Literary Sequels: Background information when reading Find Me

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Find Me

by Andre Aciman

Find Me by Andre Aciman X
Find Me by Andre Aciman
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  • First Published:
    Oct 2019, 272 pages
    Aug 2020, 272 pages


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Book Reviewed by:
Rachel Hullett
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Literary Sequels

This article relates to Find Me

Print Review

2019 has been a year of literary sequels: bestselling authors expanding on fictional worlds they created, in some cases decades after the original book was published. Find Me by André Aciman is one such example, published 12 years after Call Me By Your Name. But it's hardly a new phenomenon—here are some of the most noteworthy literary sequels to have hit the shelves, often to the surprise and delight of readers everywhere.

Cover of <i>The Testaments</i> by Margaret AtwoodThe Testaments by Margaret Atwood (2019)
Sequel to The Handmaid's Tale, 34 years between books

Due to her growing frustrations with the current social climate and a desire to depict the fall of Gilead, Margaret Atwood was inspired to finally revisit the dystopian world that she created in the 1980s, in one of the biggest launches the literary world has seen since Harry Potter. The Testaments won the Booker Prize alongside Bernardine Evaristo's Girl, Woman, Other—the first tie for the prize since 1992.

Cover of <i>Olive, Again</i> by Elizabeth StroutOlive, Again by Elizabeth Strout (2019)
Sequel to Olive Kitteridge (2008), 11 years between books

In 2009, Elizabeth Strout won the Pulitzer for her unapologetically blunt and fierce Olive Kitteridge—years later, after thinking she was done with the character, she sat down one day and Olive "just showed up," Strout told the New Yorker. Characters from Strout's novels Amy and Isabelle and The Burgess Boys also make an appearance in the sequel.

Cover of <i>Go Set a Watchman</i> by Harper LeeGo Set a Watchman by Harper Lee (2015)
Sequel to To Kill a Mockingbird (1960), 55 years between books

The controversy surrounding this long-awaited sequel is well-documented. It sold 1.1 million copies in the first week, making it the fastest-selling book in HarperCollins' history, but did Harper Lee even want it to see the light of day? Ignoring decades of claims that Lee would never publish another book, her caretaker Tonja Carter claimed to have discovered the manuscript in 2014 and submitted it to Lee's publisher. Lee issued statements through Carter assuring the public that she was happy for Go Set a Watchman to be published, but she died before the controversy was fully resolved.

Cover of <i>The Stars in the Bright Sky</i> by Alan WarnerThe Stars in the Bright Sky (2010) by Alan Warner
Sequel to The Sopranos (1998), 12 years between books

A cult classic and bawdy depiction of adolescent drive and desire, Alan Warner's The Sopranos features a cast of female characters in a singing group, who travel from their small Scottish town to Edinburgh to participate in the finals of a national singing contest. Its sequel, featuring a grown-up version of the girl group and taking place mostly at Gatwick Airport as one of them loses her passport and ruins their plans of a holiday reunion, was longlisted for the Booker Prize.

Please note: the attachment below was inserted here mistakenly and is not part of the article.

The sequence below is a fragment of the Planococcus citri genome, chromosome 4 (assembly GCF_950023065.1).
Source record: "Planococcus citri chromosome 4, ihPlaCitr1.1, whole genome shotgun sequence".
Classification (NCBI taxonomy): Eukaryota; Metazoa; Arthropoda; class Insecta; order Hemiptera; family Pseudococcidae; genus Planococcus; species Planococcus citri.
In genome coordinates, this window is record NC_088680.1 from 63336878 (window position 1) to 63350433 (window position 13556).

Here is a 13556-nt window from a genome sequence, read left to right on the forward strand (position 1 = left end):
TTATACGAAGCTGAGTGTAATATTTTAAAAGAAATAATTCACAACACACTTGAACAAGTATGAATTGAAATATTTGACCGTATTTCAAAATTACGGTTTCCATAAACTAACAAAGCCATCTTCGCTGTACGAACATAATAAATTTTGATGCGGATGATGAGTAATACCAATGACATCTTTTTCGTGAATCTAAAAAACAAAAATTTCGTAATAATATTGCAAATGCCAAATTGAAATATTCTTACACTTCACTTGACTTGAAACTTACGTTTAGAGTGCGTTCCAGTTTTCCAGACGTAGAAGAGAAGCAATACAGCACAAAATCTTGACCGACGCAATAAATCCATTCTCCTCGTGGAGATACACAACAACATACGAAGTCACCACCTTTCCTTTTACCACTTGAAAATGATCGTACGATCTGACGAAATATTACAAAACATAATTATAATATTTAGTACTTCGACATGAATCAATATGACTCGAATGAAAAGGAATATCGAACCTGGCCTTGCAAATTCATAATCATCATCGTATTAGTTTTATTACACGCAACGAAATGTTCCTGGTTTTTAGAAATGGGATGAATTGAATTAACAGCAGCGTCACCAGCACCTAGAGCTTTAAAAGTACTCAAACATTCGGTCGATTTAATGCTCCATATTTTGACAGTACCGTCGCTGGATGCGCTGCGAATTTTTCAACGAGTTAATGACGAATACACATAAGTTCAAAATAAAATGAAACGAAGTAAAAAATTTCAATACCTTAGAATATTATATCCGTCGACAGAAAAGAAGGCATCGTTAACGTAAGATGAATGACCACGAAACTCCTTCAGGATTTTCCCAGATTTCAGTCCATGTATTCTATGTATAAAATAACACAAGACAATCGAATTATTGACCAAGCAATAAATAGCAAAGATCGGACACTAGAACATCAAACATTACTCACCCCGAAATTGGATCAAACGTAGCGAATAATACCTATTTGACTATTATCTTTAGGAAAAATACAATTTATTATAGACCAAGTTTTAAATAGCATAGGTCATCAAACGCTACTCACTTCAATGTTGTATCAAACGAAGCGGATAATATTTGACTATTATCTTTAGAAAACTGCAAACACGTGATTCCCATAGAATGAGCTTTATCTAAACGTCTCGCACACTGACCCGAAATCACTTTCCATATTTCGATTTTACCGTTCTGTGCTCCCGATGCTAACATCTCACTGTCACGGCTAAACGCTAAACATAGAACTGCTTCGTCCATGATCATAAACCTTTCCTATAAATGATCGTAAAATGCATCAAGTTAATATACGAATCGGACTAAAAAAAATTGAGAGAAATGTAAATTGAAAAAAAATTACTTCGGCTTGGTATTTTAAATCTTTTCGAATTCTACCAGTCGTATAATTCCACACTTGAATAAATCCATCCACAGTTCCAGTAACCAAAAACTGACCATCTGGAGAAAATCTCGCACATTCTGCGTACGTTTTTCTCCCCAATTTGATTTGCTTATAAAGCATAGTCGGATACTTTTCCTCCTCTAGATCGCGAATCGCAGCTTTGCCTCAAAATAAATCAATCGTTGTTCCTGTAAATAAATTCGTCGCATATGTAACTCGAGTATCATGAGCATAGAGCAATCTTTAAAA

Cover of <i>Closing Time</i> by Joseph HellerClosing Time (1994) by Joseph Heller
Sequel to Catch-22 (1961), 33 years between books

Closing Time takes place in New York City in the 1990s, revisiting characters that Heller introduced in his World War II satire Catch-22. Some authors are less stringent about their own worldbuilding than others: when asked about a significant inconsistency between the two books, Heller told the New York Times, "I know, but I decided to ignore it."

Cover of <i>The North China Lover</i> by Marguerite DurasThe North China Lover (1991) by Marguerite Duras
Reimagining of her own novel The Lover (1984), seven years between books.

The Lover is Duras's fictionalized autobiography about a young woman in French Indochina who falls in love with an older Chinese-Vietnamese man. After the death of the man the "lover" character was based on in 1990, Duras felt compelled to revisit these same characters, but rewrote their story from scratch—the result became The North China Lover.

Cover of <i>A Suitable Boy</i> by Vikram SethA Suitable Girl (TBA) by Vikram Seth
Sequel to A Suitable Boy (1993)

One of the most highly anticipated literary sequels, Vikram Seth's A Suitable Girl, has a nebulous publication date that keeps getting delayed. A Suitable Boy, Seth's 1993 epic-length novel about a young girl named Lata and her three suitors famously has a sequel in the works, which will follow Lata as a much older woman, looking for a suitor for her grandson. Originally set for publication in 2017, there are currently no firm plans for its release.

Filed under Reading Lists

Article by Rachel Hullett

This "beyond the book article" relates to Find Me. It originally ran in November 2019 and has been updated for the August 2020 paperback edition. Go to magazine.

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